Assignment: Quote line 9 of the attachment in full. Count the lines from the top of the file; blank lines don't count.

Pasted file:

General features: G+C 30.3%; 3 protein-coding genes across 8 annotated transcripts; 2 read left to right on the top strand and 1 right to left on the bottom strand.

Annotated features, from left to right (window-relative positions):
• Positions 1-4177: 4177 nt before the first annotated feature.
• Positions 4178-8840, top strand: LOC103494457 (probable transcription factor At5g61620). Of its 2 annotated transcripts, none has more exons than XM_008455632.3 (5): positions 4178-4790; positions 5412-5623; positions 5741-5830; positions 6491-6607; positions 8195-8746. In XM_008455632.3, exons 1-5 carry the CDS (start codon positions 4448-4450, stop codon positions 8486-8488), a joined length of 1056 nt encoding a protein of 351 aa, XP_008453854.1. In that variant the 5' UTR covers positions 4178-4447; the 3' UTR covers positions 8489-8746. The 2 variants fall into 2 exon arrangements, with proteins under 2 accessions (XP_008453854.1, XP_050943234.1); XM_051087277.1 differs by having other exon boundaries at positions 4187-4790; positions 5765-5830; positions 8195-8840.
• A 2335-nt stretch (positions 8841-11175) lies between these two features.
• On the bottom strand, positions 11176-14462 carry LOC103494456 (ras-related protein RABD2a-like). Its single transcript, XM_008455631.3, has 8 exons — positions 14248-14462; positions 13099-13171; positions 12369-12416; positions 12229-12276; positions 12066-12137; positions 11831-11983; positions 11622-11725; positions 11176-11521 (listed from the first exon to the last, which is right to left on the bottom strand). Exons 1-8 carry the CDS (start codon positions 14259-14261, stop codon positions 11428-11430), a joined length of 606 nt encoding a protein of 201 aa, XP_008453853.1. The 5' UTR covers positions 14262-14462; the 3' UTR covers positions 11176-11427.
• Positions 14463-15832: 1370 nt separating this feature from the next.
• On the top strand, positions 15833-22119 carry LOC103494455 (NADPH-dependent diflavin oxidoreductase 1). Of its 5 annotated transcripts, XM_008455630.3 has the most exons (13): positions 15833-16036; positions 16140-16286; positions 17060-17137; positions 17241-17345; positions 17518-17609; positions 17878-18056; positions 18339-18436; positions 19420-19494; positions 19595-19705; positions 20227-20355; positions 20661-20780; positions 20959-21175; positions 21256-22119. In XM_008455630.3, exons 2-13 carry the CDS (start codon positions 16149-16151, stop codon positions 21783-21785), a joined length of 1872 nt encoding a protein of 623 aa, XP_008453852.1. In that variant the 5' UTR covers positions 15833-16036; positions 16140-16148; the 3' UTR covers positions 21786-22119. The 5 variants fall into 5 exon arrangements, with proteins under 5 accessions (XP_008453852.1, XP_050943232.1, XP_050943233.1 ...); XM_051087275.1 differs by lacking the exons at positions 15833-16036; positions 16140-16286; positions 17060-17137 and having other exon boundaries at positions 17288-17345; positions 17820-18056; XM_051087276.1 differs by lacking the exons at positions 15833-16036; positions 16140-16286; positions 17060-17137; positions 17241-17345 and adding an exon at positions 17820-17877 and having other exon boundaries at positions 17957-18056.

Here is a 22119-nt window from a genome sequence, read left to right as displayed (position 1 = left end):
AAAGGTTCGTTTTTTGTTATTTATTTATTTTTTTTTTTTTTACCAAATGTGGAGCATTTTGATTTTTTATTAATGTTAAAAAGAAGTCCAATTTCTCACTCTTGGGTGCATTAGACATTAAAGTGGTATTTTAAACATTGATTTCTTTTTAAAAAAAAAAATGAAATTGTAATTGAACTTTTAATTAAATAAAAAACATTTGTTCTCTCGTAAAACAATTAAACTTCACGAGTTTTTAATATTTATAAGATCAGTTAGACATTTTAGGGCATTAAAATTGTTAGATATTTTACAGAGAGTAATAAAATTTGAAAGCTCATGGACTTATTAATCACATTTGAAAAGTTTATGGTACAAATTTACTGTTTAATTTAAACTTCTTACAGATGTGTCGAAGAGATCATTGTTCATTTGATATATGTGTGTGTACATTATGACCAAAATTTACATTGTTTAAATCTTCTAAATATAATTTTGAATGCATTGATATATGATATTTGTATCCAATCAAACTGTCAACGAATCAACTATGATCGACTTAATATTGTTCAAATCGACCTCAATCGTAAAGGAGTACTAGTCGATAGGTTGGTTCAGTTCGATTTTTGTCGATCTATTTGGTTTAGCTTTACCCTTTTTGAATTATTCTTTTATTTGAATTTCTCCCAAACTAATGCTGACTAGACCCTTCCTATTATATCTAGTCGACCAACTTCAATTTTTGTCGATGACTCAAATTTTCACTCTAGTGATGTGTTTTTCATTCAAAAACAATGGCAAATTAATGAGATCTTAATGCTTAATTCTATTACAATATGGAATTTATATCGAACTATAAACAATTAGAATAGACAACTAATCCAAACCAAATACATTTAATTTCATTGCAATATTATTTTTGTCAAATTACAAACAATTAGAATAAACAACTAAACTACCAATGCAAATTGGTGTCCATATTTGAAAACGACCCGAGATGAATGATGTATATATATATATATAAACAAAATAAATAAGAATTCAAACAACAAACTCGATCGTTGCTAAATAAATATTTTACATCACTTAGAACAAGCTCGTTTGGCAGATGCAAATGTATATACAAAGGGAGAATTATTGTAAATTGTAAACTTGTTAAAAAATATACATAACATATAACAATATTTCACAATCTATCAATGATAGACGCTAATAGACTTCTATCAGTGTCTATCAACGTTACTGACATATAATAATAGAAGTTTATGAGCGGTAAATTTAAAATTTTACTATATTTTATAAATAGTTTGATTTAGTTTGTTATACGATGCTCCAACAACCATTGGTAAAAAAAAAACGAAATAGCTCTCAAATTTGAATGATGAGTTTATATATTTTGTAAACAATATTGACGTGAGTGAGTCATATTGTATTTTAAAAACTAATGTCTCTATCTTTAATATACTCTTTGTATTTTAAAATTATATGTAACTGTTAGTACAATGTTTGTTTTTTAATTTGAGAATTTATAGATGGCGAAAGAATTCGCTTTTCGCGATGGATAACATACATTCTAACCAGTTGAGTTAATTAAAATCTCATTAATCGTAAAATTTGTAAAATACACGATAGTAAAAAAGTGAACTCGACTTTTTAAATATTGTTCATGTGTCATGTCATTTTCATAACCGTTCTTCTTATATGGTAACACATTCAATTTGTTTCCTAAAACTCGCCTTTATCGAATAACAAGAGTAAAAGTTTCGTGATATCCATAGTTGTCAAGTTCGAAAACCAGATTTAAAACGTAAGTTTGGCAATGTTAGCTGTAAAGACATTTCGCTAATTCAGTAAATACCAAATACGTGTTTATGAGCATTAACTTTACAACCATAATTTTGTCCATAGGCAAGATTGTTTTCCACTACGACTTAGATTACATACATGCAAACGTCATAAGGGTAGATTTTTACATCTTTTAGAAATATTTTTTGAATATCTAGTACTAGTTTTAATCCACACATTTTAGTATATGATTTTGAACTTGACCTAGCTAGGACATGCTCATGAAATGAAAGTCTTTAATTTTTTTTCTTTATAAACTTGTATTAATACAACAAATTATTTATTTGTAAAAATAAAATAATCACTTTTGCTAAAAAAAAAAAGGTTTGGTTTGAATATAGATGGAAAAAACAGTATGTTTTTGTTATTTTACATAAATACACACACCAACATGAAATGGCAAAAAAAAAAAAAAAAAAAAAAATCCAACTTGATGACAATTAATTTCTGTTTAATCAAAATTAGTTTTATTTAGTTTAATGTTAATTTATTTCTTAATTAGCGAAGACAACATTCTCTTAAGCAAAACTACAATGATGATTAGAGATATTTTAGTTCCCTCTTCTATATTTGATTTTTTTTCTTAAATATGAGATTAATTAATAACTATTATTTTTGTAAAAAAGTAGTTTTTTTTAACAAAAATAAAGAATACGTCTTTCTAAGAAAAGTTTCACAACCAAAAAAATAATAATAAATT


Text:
Here is a 22119-nt window from a genome sequence, read left to right as displayed (position 1 = left end):